The way this creativity workshop works is that each writer creates three goals - typically from the list of Issues and Interests we'd been asked to compile just a few days earlier - and then spends a month devoted to each goal, with one short story written towards that goal each week. Each of the stories in the sequence should be linked, somehow.
Three goals; one goal a month; one story a week; three months, twelve stories.
It's going to be quite the ride.
This post, essentially, is me tentatively outlining my three goals, the tasks within those goals, and maybe - just maybe - a rough outline of what I'm writing for each week. I haven't really thought that far ahead, but you know. Have to have something planned.
Below, comrades, the Glorious Goals of my Three-Month Plan:
1. Australia Dreaming
Whatnow: For the past, oh, two or three years Australia has been of much fascination to me, especially as a setting in which to place urban fantasy. I want to explore this further, with a deeper emphasis on Australia itself. I want to do urban fantasy, especially set around Melbourne. This is the easiest goal, being strongly related to my writing past and a throwback to my earlier attempts at a novel, and yet something I wish to reach a state of perfection on.
Links and Stories: Exoteric setting, obviously. Each story will be set in Australia. They'll also be tied together, I think, by a common protagonist - a riff on the Sorcerer and Private Investigator trope I find myself enjoying more and more, in the lines of Harry Dresden, John Taylor, etc - who's actually given up magic entirely. A murder brings him back to the Art, but he finds that he's lost the talent forever - and yet his old enemies haven't forgotten him, things are heating up, etc. These four stories will be vignettes from the overall tale. I like the idea of a protagonist who is powerless in the sense that he has no supernatural abilities and yet strives towards a different sort of power - the power to be free and secure.
Tasks: 1. Write for thirty minutes to an hour each night, no matter what. 2. Figure out exactly what four stories you wish to tell, and where in Australia they fit. 3. Think some more on the protagonist. 4. Finish the stories.
2. Mars! Exotic Mars!
Whatnow: The Sword and Planet subgenre of speculative fiction has long been a favourite of mine. John Carter, Lietenant Gulliver, whatshisname Carson, Michael Kane: I enjoy them all. I love the idea of a jungle-wrought, savage Mars, a place so close to our world and yet so far... and I've long been wanting to write a series of stories set in my own fictional Mars, Aukrahk. I want to pay loving homage to the stories which have so recently inspired me, to the pulps of that era, and to the idea of good, readable fantasy with my own unique spin. The last time I wrote an honest fantasy? It was my first story and novelette, written when I was ten or eleven, entitled The Unholy Ale. It's been a while - time to try my hand once again at a genre I love and a subgenre I adore. This will also be my chance to start thinking about the Exotic Cultures held within the cradle of the Red Planet, merging - I hope - two of my Interests.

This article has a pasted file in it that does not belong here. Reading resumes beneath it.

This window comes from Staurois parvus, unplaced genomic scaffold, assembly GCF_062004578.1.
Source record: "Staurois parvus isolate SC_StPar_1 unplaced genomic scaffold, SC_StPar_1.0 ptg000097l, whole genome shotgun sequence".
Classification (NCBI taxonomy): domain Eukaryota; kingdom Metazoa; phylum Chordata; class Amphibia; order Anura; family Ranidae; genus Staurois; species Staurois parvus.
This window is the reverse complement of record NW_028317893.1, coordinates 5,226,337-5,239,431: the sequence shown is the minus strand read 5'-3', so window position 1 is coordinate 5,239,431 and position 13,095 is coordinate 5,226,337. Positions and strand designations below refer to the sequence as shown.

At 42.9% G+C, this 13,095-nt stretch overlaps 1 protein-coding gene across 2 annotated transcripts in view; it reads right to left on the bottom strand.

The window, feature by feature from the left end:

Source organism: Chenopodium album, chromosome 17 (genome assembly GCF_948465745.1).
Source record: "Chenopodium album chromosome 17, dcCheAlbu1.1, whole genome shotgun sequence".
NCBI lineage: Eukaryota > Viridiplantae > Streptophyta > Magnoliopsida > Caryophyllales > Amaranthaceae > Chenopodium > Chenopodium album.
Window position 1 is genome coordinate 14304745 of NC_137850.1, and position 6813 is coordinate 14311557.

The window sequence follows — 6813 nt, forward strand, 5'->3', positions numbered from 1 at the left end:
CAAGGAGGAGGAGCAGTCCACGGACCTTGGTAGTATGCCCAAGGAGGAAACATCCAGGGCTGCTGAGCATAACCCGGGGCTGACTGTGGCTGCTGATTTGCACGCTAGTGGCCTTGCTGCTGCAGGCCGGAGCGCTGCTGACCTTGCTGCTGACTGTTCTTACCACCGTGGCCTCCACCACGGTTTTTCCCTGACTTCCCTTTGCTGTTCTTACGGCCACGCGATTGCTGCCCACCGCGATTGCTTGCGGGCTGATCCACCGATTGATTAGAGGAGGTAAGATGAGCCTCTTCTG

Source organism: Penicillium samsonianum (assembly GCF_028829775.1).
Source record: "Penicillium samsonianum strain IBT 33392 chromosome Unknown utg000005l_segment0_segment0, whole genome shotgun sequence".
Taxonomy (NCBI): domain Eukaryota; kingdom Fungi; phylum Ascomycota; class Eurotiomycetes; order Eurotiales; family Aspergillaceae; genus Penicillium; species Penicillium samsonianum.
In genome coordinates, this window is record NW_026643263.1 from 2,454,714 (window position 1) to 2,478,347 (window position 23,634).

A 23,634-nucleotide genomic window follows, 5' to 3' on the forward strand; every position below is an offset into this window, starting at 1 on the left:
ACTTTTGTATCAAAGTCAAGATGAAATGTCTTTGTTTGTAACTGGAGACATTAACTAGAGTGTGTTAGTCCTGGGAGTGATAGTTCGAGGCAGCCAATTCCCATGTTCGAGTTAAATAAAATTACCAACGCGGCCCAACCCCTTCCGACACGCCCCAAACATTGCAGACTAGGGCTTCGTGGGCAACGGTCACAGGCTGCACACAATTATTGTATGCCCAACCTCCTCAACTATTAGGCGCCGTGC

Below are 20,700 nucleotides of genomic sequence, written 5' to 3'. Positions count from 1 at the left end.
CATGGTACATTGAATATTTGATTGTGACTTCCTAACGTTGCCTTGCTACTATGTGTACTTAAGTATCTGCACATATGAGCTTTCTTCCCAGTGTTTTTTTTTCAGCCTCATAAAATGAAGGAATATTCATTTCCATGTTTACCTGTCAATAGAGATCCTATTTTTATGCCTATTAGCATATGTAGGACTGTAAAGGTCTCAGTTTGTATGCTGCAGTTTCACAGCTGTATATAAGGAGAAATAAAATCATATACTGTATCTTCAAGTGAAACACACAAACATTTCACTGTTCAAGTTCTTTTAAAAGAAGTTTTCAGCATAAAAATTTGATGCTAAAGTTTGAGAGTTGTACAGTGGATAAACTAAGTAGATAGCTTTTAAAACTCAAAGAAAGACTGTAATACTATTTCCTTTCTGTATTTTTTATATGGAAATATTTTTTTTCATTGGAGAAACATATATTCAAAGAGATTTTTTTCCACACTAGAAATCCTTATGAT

Links: The setting will be the link between the four stories - Mars - though each story will take place with different characters within a different Martian locale, whether it be the Earth-obsessed, sprawling Yordes or the metal-infested utterly western, antagonistic nation of Edgarb. The stories..? I'm not entirely sure, yet.
Tasks: 1. Start reading some more Savage Mars fiction - both to get me in the mood and because I still haven't finished Edgar Rice Burroughs full Barsoom sequence. 2. Solidify my understanding of Aukrahk so that I might feasibly set a series of tales within it.
3. The End
Whatnow: Okay, this might sound a little mad, but for my last, and presumably toughest, goal I want to write each of four stories to be an understanding of the ending, the finale - I'm not entirely sure what the technical term is, but each story will encapture an ending to a longer tale, perhaps explained, maybe not. Each story should, if I succeed, at once be as self-containing as a good short story, wrapping up all loose ends, while simultaneously feeling as if it were an ending of something larger. It's evoking a false, though perhaps valid, sense of mood through the style of the story itself. I hope.
Links: The link will be the fact that they have all been designed to feel like an ending. Probably nothing else, though each story may explore unused Issues/Interests from my list.
Tasks: 1. Don't give up. You're going to want to because you're a coward, Nat, and this will be hard. But it doesn't matter whether you succeed wonderfully or fail miserably - all that matters is that you learn and you finish what you start. 2. Start seriously studying how the Ending is formed, and how I can try to emulate that.